Beaconsfield offers discount on EAB pesticide treatment

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Ash trees to come down

By Kevin Woodhouse

No help for citizens who want to cut trees instead

The city of Beaconsfield is offering citizens who have ash trees on their property and who will have to treat them a ten percent reduction in costs for the TreeAzin pesticide.

The pesticide approach is one the city is using so affected homeowners that have ash trees on their property, private residences and green spaces included, in lieu of offering discounts as well for those residents who wish to cut their ash trees unlike other municipalities like Baie d’Urfe or Dorval.

When the city passed a resolution on the use of the TreeAzin pesticide as a viable solution to the Emerald Ash Borer, only one councilor, Pierre Demers, voted against the concept.

“While I do not necessarily object to these approaches per say, I believe that the City should offer the same level of subsidies and services for those residents who will chose not to go the chemical way and instead replace their ash trees with other less vulnerable species,” explained Demers.

For private landowners with more expansive green space like Angell Woods, the owners are expected to submit “to the City a silviculture prescription showing, in addition to the information listed previously, the description of the proposed intervention for felling or treating ash trees infested with the emerald ash borer and for limiting its spread.

“The silviculture management plan must include a strategy for the treatment or felling of ash trees and a strategy for replacing them.”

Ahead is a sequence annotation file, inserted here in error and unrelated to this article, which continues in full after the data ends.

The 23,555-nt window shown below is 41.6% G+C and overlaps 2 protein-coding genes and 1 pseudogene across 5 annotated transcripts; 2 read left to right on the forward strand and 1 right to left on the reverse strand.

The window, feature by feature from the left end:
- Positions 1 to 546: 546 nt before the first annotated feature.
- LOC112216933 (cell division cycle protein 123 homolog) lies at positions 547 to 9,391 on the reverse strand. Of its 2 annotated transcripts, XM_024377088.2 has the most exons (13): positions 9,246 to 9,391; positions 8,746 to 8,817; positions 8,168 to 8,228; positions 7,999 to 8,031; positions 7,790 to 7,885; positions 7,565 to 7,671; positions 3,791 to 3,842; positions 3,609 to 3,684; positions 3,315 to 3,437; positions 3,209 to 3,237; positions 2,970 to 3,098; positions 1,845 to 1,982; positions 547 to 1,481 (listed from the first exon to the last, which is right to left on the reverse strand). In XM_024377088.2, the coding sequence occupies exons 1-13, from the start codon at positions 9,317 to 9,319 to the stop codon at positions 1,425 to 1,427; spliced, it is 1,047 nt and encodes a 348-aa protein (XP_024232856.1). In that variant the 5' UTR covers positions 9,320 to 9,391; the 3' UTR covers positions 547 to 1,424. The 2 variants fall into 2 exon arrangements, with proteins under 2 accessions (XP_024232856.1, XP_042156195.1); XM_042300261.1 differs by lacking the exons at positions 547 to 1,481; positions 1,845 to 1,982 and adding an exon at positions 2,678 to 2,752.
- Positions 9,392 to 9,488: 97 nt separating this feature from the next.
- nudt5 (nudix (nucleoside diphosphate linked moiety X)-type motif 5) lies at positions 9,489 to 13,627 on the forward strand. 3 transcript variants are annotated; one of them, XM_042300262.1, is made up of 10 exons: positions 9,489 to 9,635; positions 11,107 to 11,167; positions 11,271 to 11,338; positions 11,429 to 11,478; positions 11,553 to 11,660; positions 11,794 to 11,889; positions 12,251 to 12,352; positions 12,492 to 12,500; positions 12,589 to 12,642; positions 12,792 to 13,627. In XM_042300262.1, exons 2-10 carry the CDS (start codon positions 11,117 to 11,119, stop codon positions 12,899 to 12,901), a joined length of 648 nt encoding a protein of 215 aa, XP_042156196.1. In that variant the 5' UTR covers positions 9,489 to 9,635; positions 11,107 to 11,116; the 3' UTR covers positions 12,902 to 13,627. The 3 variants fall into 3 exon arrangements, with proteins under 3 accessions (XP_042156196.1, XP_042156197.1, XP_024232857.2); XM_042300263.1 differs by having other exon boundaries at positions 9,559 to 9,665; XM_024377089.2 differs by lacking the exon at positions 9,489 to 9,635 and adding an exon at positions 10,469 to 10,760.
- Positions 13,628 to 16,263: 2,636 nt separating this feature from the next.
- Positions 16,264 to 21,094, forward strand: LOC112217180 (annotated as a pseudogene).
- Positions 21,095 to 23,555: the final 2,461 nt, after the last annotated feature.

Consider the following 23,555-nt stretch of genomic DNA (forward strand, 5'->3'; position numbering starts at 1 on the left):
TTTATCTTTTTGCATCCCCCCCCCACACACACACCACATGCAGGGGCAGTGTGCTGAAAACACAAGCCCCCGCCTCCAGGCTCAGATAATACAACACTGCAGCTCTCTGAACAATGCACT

Should the landowners fail to present their plan in a timely manner, fines of $750 per day will be imposed.

Citizens who wish to take advantage of the ten percent discount need to call the city’s Urban Planning Department at 514.428.4430 so that an arrangement can be made with the landowner and the Strathmore Landscape company.

Citizens will be expected to treat their trees every two years or, as the city noted via press release, “until a lasting solution to the EAB problem is found.”

Mayor Georges Bourelle noted that the use of the pesticide TreeAzin “has a high performance rating and is economical in the long term – is that it will effectively preserve both our environment and our urban forest.”

“Allowing the option to introduce thousands of liters of a bio-pesticide into what is continuously being referred to as a fragile and dying ecosystem is illogical to me,” Demers explained, “I think when it comes to the EAB & Angell Woods, we should let nature take its course. Over time, the ash trees will fall and will be replaced naturally by other species of trees, as seen historically with other species of trees like Dutch Elm.”

 

 

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